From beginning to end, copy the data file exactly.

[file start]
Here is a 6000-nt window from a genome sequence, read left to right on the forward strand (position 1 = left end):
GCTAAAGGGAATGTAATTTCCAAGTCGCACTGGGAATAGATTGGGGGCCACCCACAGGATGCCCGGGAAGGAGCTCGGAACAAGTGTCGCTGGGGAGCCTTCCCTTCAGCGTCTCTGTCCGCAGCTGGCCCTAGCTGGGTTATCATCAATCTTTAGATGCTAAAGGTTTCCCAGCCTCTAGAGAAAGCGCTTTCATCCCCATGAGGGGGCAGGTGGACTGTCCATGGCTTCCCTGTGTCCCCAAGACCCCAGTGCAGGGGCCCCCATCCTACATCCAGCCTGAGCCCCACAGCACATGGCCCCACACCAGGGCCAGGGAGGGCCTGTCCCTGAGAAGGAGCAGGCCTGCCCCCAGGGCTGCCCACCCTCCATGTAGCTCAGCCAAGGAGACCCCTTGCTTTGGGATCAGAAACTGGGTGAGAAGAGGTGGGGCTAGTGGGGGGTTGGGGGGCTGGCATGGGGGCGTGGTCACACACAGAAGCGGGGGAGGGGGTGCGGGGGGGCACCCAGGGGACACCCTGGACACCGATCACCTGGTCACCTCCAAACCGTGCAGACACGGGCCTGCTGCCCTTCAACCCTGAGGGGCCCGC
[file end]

Here is a 6000-nt window from a genome sequence, read left to right on the forward strand (position 1 = left end):
GCTAAAGGGAATGTAATTTCCAAGTCGCACTGGGAATAGATTGGGGGCCACCCACAGGATGCCCGGGAAGGAGCTCGGAACAAGTGTCGCTGGGGAGCCTTCCCTTCAGCGTCTCTGTCCGCAGCTGGCCCTAGCTGGGTTATCATCAATCTTTAGATGCTAAAGGTTTCCCAGCCTCTAGAGAAAGCGCTTTCATCCCCATGAGGGGGCAGGTGGACTGTCCATGGCTTCCCTGTGTCCCCAAGACCCCAGTGCAGGGGCCCCCATCCTACATCCAGCCTGAGCCCCACAGCACATGGCCCCACACCAGGGCCAGGGAGGGCCTGTCCCTGAGAAGGAGCAGGCCTGCCCCCAGGGCTGCCCACCCTCCATGTAGCTCAGCCAAGGAGACCCCTTGCTTTGGGATCAGAAACTGGGTGAGAAGAGGTGGGGCTAGTGGGGGGTTGGGGGGCTGGCATGGGGGCGTGGTCACACACAGAAGCGGGGGAGGGGGTGCGGGGGGGCACCCAGGGGACACCCTGGACACCGATCACCTGGTCACCTCCAAACCGTGCAGACACGGGCCTGCTGCCCTTCAACCCTGAGGGGCCCGC